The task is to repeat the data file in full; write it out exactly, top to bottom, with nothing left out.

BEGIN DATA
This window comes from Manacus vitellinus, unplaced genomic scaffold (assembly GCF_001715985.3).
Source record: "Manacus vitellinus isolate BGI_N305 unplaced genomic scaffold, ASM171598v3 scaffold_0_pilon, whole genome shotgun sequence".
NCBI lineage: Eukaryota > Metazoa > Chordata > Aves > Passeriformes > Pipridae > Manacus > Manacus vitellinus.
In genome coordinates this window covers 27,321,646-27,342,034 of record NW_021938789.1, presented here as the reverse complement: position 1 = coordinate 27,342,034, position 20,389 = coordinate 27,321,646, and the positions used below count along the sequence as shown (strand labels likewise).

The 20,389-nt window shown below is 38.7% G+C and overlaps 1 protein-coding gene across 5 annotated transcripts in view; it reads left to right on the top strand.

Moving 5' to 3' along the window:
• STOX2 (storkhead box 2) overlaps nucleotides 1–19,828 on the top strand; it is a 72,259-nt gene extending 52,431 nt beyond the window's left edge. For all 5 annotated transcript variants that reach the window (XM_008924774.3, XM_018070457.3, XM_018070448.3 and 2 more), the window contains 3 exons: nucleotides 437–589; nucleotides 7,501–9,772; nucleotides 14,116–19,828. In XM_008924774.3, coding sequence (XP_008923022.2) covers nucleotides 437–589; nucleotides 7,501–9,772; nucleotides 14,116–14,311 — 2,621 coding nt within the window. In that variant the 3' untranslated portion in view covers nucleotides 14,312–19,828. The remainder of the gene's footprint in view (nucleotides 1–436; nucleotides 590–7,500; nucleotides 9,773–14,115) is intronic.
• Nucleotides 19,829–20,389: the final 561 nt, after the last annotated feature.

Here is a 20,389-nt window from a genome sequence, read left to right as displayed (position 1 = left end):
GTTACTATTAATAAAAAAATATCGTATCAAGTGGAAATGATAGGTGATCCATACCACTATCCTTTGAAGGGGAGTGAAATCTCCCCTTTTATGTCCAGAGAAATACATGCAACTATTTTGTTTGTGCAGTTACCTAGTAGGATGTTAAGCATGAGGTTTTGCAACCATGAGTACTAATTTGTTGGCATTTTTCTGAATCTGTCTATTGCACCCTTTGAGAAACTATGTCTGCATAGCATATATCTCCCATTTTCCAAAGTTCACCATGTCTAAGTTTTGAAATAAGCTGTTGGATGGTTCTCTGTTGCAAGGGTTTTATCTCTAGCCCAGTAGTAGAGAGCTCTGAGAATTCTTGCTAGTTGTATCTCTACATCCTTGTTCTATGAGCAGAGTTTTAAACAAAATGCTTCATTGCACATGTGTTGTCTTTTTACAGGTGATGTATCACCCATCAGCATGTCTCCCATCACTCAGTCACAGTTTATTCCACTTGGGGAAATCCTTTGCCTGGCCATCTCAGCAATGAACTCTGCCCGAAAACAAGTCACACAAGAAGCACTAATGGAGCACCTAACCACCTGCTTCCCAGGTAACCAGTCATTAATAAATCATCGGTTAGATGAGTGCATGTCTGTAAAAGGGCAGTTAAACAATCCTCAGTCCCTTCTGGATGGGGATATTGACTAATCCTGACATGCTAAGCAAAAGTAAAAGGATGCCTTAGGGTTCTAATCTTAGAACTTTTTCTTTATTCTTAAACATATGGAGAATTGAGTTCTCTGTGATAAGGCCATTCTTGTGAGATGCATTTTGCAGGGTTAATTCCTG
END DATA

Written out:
This window comes from Manacus vitellinus, unplaced genomic scaffold (assembly GCF_001715985.3).
Source record: "Manacus vitellinus isolate BGI_N305 unplaced genomic scaffold, ASM171598v3 scaffold_0_pilon, whole genome shotgun sequence".
NCBI lineage: Eukaryota > Metazoa > Chordata > Aves > Passeriformes > Pipridae > Manacus > Manacus vitellinus.
In genome coordinates this window covers 27,321,646-27,342,034 of record NW_021938789.1, presented here as the reverse complement: position 1 = coordinate 27,342,034, position 20,389 = coordinate 27,321,646, and the positions used below count along the sequence as shown (strand labels likewise).

The 20,389-nt window shown below is 38.7% G+C and overlaps 1 protein-coding gene across 5 annotated transcripts in view; it reads left to right on the top strand.

Moving 5' to 3' along the window:
• STOX2 (storkhead box 2) overlaps nucleotides 1–19,828 on the top strand; it is a 72,259-nt gene extending 52,431 nt beyond the window's left edge. For all 5 annotated transcript variants that reach the window (XM_008924774.3, XM_018070457.3, XM_018070448.3 and 2 more), the window contains 3 exons: nucleotides 437–589; nucleotides 7,501–9,772; nucleotides 14,116–19,828. In XM_008924774.3, coding sequence (XP_008923022.2) covers nucleotides 437–589; nucleotides 7,501–9,772; nucleotides 14,116–14,311 — 2,621 coding nt within the window. In that variant the 3' untranslated portion in view covers nucleotides 14,312–19,828. The remainder of the gene's footprint in view (nucleotides 1–436; nucleotides 590–7,500; nucleotides 9,773–14,115) is intronic.
• Nucleotides 19,829–20,389: the final 561 nt, after the last annotated feature.

Here is a 20,389-nt window from a genome sequence, read left to right as displayed (position 1 = left end):
GTTACTATTAATAAAAAAATATCGTATCAAGTGGAAATGATAGGTGATCCATACCACTATCCTTTGAAGGGGAGTGAAATCTCCCCTTTTATGTCCAGAGAAATACATGCAACTATTTTGTTTGTGCAGTTACCTAGTAGGATGTTAAGCATGAGGTTTTGCAACCATGAGTACTAATTTGTTGGCATTTTTCTGAATCTGTCTATTGCACCCTTTGAGAAACTATGTCTGCATAGCATATATCTCCCATTTTCCAAAGTTCACCATGTCTAAGTTTTGAAATAAGCTGTTGGATGGTTCTCTGTTGCAAGGGTTTTATCTCTAGCCCAGTAGTAGAGAGCTCTGAGAATTCTTGCTAGTTGTATCTCTACATCCTTGTTCTATGAGCAGAGTTTTAAACAAAATGCTTCATTGCACATGTGTTGTCTTTTTACAGGTGATGTATCACCCATCAGCATGTCTCCCATCACTCAGTCACAGTTTATTCCACTTGGGGAAATCCTTTGCCTGGCCATCTCAGCAATGAACTCTGCCCGAAAACAAGTCACACAAGAAGCACTAATGGAGCACCTAACCACCTGCTTCCCAGGTAACCAGTCATTAATAAATCATCGGTTAGATGAGTGCATGTCTGTAAAAGGGCAGTTAAACAATCCTCAGTCCCTTCTGGATGGGGATATTGACTAATCCTGACATGCTAAGCAAAAGTAAAAGGATGCCTTAGGGTTCTAATCTTAGAACTTTTTCTTTATTCTTAAACATATGGAGAATTGAGTTCTCTGTGATAAGGCCATTCTTGTGAGATGCATTTTGCAGGGTTAATTCCTG